Online advertising is dealing with its fair share of challenges: fraud, viewability concerns, user experience problems, measurement issues, the rise of ad-blocking. The list continues.

But as consumers become increasingly aware of how their data is being collected and used by advertising companies, the industry could have a bigger challenge to contend with: consumer pushback.

Seventy-five percent of Americans surveyed in an Aug. 8 online poll conducted by Digiday said they’ve taken steps in the past year to limit the information they share online with advertisers and social platforms. That’s a worrisome statistic for those companies reliant on using consumer information to deliver highly-targeted ads.

To date, relatively few Americans have understood how key components of online advertising have worked. Many are unaware of how cookies and other tracking technologies are being used to collect information, such as their interests, behaviors and locations.

A number of high-profile data breaches and privacy scandals in the past year — including Facebook’s Cambridge Analytica scandal and the Equifax data breach — have nudged the topic of online data collection back into mainstream media coverage and into the zeitgeist. The implementation of the General Data Protection Regulation in Europe, although it didn’t directly apply to U.S. consumers, left U.S. consumers inundated with a flood of impossible to avoid updates notifying them that companies were updating how they collected their data. Many consumers were shocked to discover just how many companies were collecting their information as a result.

When Digiday polled internet users on how aware they are that their personal information is being used for the purpose of online advertising, 53 percent said they are very aware and only 12 percent admitted they had little awareness.

Consumer awareness of how their online behavior is being tracked for advertising is potentially bad news for advertisers and the ad-targeting ecosystem as a whole. Recent research found that users were less likely to be interested in an ad upon learning they were tracked across the internet to be served that ad. Meanwhile, 75 percent of Digiday+ members surveyed in April 2018 said growing consumer awareness of data privacy poses a significant threat to the model of online advertising.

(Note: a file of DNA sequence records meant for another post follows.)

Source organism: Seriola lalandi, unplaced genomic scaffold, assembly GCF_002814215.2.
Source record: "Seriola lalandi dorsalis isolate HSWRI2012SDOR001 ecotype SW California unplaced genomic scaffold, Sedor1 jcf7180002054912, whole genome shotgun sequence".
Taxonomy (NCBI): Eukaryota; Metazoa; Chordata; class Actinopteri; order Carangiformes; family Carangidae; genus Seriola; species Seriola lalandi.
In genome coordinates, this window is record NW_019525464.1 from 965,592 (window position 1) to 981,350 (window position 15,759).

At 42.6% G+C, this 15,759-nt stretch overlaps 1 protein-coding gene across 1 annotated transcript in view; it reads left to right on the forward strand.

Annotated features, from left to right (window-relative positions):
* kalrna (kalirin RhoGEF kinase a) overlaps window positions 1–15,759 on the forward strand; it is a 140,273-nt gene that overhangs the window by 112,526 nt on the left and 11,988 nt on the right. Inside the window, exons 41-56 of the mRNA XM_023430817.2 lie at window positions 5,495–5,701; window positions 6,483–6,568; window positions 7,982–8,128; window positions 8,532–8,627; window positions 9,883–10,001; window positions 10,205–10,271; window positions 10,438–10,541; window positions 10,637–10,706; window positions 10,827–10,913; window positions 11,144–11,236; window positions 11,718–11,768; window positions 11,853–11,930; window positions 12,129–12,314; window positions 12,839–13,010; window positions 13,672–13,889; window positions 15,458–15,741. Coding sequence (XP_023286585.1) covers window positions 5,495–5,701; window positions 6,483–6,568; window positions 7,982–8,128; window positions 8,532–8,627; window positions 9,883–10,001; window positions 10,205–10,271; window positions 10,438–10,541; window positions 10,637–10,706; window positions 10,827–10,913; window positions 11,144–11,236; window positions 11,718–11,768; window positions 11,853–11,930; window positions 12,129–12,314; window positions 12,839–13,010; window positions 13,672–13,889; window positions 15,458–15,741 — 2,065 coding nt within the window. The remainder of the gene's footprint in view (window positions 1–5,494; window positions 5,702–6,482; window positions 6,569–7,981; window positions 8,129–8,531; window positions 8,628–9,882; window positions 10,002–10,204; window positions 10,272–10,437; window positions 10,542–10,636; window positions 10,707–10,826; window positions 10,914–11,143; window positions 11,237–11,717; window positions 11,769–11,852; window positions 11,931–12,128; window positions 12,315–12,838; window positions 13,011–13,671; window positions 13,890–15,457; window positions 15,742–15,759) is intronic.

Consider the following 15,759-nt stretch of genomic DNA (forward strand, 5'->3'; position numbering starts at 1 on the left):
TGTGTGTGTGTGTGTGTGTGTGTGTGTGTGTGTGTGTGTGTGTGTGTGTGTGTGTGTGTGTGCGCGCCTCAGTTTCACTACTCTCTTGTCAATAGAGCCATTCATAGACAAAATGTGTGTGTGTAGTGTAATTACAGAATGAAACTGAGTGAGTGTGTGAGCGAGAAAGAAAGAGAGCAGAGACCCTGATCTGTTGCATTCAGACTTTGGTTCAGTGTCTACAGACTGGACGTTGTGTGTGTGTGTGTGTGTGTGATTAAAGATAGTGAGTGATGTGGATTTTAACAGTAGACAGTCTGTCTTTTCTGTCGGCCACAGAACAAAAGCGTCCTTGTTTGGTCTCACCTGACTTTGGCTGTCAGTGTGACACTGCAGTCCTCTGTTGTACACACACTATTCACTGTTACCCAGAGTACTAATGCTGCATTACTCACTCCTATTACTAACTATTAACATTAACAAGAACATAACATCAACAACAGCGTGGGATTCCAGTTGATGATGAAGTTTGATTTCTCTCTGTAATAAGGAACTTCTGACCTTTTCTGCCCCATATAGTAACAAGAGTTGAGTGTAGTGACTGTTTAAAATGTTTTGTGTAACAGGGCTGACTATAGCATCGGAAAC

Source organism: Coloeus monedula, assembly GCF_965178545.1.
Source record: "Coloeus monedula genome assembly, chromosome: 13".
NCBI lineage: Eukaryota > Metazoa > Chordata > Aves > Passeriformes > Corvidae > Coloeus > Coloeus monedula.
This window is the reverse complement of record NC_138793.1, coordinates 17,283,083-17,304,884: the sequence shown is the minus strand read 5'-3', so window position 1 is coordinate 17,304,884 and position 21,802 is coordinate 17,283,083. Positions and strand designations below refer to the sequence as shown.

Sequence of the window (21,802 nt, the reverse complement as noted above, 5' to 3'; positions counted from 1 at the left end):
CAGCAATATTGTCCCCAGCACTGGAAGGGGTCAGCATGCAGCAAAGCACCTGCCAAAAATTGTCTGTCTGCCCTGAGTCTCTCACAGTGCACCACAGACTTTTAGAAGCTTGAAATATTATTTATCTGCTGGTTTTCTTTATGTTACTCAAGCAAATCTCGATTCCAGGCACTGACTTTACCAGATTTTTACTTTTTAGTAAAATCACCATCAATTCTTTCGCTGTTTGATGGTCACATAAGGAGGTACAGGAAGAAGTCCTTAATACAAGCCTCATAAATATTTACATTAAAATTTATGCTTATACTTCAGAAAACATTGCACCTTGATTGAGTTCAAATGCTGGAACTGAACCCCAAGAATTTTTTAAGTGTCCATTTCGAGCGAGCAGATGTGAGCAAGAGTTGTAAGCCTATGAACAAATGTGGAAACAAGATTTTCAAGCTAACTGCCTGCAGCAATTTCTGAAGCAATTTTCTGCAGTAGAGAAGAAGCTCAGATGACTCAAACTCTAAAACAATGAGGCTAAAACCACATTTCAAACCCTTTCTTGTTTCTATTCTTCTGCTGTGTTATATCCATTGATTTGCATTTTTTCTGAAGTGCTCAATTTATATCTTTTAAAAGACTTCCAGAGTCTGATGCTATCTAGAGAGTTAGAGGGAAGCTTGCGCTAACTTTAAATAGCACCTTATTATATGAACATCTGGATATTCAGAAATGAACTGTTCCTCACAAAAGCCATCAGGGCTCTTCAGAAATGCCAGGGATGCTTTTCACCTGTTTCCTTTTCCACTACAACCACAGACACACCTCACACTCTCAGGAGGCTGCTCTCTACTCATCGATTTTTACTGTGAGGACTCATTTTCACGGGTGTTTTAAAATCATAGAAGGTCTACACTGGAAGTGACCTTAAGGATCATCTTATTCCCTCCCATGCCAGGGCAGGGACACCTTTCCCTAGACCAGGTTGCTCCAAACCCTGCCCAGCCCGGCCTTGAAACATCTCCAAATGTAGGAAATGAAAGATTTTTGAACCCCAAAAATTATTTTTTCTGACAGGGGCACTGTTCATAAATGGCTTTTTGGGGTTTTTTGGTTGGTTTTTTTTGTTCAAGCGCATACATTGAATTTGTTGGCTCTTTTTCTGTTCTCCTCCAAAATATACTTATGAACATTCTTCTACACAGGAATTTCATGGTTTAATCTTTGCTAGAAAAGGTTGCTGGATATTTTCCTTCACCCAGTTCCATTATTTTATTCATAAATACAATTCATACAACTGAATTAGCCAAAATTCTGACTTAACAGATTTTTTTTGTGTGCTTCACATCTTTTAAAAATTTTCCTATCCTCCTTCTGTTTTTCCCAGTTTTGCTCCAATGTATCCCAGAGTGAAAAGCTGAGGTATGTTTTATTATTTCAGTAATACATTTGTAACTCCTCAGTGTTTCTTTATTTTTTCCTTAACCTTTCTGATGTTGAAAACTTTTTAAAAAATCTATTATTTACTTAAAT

Unsurprisingly, the greater awareness a person has of how their personal data is used, the higher the likelihood that they’ll take action to limit the information available to advertisers. For advertisers and ad companies, less data is never good news. Over 80 percent of the those who claimed to be very aware of their data’s usage in online advertising said they had done something in the past year to reduce what information they share. Comparatively, only 54 percent of users who were unaware took a similar action.

Consumers have several options available to limit the information they share with advertisers, such as blocking website requests to track their location, refusing to accept cookies or deleting information social platforms have on them. In the aftermath of the Cambridge Analytica scandal, Facebook introduced features its members could use to prevent the tech giant from collecting users’ data even when not using the social platform. It also began allowing users to delete the information that Facebook uses to help marketers target ads. Employing an ad blocker is one of the most common tactics used by internet users. Just over 30 percent of Americans will utilize one by the end of 2018, according to projections from eMarketer.

Industry executives already know what digital advertising would look like if consumers stopped granting access to their data online. The implementation of the General Data Protection Regulation in Europe has brought a resurgence in contextual targeting as some marketers shy away from personalized audience targeting in that market.

 

Consumers were surveyed by Digiday through the AskSuzy platform. 1032 people in the U.S. were surveyed on August 8th. Respondents surveyed were aged 22-73 and were 52 percent female and 48 percent male. 

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